To discomfit someone is to make them feel uncomfortable or upset. An easy way to discomfit another person is to use the age-old, childish trick of ignoring them. (Of course, we’re sure you would never do that, right? Right?)

If you make someone blush, sweat, and generally want to disappear, you’ve discomfited her. Centuries ago, discomfit was used to mean “destroy completely in battle” — an experience that surely left the defeated armies feeling something more than mere discomfort. Some scholars have suggested that the contemporary meaning of discomfit arose due to confusion with the word discomfort. Don’t be discomfited by choosing the wrong word; use this word to mean “embarrass.”

Definitions of discomfit

v cause to lose one's composure

discompose, disconcert, untune, upset
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enervate, faze, unnerve, unsettle
disturb the composure of
cause to lose control emotionally
bemuse, bewilder, discombobulate, throw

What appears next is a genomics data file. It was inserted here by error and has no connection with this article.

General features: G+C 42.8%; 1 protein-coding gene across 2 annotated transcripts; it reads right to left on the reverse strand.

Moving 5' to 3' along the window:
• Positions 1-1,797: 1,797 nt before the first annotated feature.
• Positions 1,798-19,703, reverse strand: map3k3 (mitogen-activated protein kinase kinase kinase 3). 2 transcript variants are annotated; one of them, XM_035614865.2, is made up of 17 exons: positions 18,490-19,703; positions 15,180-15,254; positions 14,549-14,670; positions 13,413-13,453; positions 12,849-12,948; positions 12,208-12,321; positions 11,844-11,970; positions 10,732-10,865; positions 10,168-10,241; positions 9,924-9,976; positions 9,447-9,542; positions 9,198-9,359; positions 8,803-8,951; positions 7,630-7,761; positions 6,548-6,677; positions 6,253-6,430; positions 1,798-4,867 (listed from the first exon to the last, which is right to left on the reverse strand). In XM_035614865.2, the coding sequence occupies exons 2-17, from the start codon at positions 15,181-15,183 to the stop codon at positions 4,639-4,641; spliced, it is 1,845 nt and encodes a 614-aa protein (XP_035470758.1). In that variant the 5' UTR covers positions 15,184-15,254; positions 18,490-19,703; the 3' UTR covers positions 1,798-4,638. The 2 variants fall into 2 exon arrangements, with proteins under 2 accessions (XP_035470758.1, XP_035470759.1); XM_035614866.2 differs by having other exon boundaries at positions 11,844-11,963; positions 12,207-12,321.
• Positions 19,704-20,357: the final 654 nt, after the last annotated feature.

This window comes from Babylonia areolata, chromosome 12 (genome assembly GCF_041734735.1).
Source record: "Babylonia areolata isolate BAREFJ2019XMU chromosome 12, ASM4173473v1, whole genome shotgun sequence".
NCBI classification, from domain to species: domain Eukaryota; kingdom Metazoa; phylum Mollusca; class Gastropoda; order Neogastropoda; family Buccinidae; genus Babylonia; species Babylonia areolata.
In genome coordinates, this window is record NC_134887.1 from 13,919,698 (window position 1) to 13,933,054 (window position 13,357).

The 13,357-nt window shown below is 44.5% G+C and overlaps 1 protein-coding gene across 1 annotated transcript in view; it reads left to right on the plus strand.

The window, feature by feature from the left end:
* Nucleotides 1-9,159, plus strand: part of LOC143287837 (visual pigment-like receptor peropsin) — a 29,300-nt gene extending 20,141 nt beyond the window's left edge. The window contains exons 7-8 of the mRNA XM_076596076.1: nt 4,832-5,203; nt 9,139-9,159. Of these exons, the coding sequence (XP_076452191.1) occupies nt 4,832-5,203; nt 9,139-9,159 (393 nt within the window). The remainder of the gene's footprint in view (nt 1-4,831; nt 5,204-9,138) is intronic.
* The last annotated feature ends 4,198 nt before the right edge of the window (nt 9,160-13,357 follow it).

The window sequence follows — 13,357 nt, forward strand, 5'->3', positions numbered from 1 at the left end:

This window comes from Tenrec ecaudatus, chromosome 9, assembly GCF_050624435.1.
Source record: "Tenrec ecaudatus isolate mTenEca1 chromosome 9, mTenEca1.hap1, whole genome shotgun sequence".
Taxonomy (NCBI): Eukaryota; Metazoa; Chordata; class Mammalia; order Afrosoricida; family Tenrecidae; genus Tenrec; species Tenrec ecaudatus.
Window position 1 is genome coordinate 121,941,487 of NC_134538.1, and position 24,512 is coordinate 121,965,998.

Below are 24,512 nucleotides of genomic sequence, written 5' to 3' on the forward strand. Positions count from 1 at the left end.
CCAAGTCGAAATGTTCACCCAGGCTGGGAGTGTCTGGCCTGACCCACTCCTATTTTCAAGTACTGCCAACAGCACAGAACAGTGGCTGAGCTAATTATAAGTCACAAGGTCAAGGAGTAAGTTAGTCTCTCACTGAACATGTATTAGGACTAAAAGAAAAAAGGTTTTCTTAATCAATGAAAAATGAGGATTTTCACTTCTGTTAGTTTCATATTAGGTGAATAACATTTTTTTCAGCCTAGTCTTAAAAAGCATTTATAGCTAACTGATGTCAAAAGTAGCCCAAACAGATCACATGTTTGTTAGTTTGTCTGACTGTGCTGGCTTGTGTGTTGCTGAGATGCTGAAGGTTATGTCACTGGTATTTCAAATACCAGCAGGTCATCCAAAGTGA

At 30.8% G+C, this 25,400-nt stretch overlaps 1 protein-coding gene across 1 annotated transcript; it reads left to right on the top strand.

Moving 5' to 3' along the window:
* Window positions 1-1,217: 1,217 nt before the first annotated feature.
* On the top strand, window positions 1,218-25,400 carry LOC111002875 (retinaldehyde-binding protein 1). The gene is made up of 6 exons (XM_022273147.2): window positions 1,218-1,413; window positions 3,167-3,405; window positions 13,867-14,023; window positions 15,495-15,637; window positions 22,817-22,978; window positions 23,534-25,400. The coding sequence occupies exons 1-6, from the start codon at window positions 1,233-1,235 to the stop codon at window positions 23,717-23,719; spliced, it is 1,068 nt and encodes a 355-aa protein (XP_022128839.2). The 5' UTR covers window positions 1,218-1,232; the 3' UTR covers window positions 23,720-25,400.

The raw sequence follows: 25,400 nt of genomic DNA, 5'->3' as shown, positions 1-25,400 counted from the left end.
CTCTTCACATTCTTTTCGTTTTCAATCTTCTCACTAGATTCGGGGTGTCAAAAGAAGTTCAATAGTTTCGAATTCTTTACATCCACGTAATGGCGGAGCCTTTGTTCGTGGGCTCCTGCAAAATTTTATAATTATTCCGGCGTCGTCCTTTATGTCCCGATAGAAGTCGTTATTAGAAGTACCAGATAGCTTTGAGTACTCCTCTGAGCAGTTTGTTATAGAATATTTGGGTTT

cause to be confused emotionally
abash, embarrass
cause to be embarrassed; cause to feel self-conscious
anguish, hurt, pain
cause emotional anguish or make miserable
cause great unhappiness for; distress
cause to lose one's nerve
confuse, disconcert, flurry, put off
cause to feel embarrassment
break someone's heart
cause deep emotional pain and grief to somebody
agonise, agonize
cause to agonize
aggrieve, grieve
cause to feel sorrow
oppress or trouble greatly
strain, stress, try
test the limits of
give pain or trouble to
excruciate, rack, torment, torture
torment emotionally or mentally
Type of:
arouse, elicit, enkindle, evoke, fire, kindle, provoke, raise
call forth (emotions, feelings, and responses)

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